“It’s challenging because everyone feels like there’s a little pie, and if someone else comes in to eat the pie they’re going to get a smaller slice,” he said. “Millennials are a totally new pie.”
They were raised on community service, he says, from their earliest elementary school days through high school, college and grad school.
Angelica Pardo volunteered with her sorority — Delta Phi Epsilon — as a student at Florida International University. She raised money for charities like ANAD (National Association of Anorexia Nervosa and Associated Disorders), the American Cancer Society and the Cystic Fibrosis Foundation.
“When I graduated from FIU, I guess I just wanted to keep going,” she said.
Pardo is on the 10-member board for LINC (Lead, Impact, Network, Change) a subgroup of volunteers from United Way. The group came about to attract younger people who couldn’t quite manage the $1,000 yearly donation minimum for the older group, Young Leaders. LINC members are only on the hook for $250 annually.
Their kickoff event on Nov 18 will introduce them to the Miami community. Although LINC, like YL, will rely on the established social-media channels of United Way, Pardo said her committee is considering bringing a younger social-media app to the table — Snapchat.
Young Leaders have built a name for themselves with their annual mural paintings for Miami-Dade public schools and their yearly event, Read for the Record, where volunteers attempt to top the world record for the number of volunteers reading to children at once.
Matthew Anderson, head of the nearly thousand-member strong group, said Young Leaders blend charity, leadership education and networking for young people through corporate engagement and partnership with groups like Goodwill Enterprises and the Girl Scouts of America.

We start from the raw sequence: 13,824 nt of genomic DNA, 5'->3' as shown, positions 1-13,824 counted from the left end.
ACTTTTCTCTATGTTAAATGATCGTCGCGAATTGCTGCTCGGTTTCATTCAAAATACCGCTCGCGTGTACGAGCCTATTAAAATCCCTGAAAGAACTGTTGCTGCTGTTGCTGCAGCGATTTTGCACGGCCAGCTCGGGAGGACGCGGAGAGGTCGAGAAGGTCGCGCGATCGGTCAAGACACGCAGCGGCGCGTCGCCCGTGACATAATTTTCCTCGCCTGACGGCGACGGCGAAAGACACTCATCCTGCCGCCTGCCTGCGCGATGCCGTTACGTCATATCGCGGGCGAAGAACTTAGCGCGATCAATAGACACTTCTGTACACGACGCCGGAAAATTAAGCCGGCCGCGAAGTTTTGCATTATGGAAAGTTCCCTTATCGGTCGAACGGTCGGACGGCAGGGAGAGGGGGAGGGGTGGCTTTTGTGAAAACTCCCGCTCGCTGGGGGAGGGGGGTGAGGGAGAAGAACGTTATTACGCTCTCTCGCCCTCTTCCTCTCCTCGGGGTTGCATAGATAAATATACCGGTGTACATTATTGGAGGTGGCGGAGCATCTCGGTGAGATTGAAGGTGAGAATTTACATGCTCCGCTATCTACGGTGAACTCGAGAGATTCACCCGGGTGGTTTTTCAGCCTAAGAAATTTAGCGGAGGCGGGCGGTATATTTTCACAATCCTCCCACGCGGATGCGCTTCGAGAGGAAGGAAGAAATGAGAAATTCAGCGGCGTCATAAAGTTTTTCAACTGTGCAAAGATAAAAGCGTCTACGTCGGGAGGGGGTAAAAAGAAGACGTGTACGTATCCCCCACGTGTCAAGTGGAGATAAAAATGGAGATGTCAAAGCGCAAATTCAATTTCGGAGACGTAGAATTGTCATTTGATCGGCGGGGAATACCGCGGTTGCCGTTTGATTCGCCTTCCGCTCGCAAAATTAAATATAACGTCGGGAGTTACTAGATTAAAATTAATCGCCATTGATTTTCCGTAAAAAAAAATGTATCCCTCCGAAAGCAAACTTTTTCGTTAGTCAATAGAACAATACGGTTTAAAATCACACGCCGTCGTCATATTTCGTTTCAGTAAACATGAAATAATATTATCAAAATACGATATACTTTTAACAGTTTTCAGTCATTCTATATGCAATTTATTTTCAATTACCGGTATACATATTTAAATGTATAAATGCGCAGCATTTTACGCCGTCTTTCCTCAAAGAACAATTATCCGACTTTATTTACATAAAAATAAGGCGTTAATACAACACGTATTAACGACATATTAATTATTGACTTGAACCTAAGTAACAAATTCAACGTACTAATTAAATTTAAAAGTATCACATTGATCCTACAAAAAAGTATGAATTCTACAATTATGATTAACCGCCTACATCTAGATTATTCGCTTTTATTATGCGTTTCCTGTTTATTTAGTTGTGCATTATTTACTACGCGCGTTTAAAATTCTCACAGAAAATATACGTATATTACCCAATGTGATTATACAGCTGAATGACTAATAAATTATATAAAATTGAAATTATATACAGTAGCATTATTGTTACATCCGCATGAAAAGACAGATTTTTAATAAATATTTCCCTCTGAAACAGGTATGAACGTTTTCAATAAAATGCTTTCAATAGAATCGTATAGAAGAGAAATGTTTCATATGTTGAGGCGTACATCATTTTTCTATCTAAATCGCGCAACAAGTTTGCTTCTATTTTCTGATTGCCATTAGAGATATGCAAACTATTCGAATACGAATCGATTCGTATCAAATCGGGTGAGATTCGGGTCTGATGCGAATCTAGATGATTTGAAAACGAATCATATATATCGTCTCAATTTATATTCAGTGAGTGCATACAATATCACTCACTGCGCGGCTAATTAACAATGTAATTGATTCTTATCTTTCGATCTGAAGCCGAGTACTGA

“We give [millennials] the perfect way to set down roots in Miami and give them opportunities in the community,” Anderson said. “It’s great to be around people who care about the community.”
However, some say the breathless praise for the millennial philanthropy effort shouldn’t be credited only to this specific generation. Elliot Jones, director of community engagement for his family’s foundation, Caged Bird Legacy, began his career in philanthropy at a grassroots non-profit in Liberty City, where “you can really feel it in the community when you make a difference.”
Jones, 29, then headed to Ashoka, a global nonprofit group that supports social entrepreneurs across Africa, Asia, Europe and the Middle East, as well as North and South America.
There, he saw people “bringing real change, changing laws. They were doing stuff on a scale I never thought possible,” Jones said. He made his final jump to his family’s foundation where, as Maya Angelou’s grandson, he sits on the other side of the table.
After more than a decade in philanthropy, Jones said he’s observed a level of naivete in younger people and new charities. He called it “all gas, no brakes.”
“It’s ‘I’m gonna find a way to change the world, no ifs, ands, or buts about it,’” he said. “As you get older, you see a bigger picture and you see the actors in the picture.”
Jones said he firmly believes a charity needs a mixture of both to succeed, and he points to organizations like Teach For America that harness the energy of young people and point it in effective directions.
Above all, Jones said he wants to see the philanthropy community in Miami adapt to help the “hard-working young people build careers and put down roots.”
“This industry is built on passion,” he said. “You can really make a lifestyle, a career out of service.”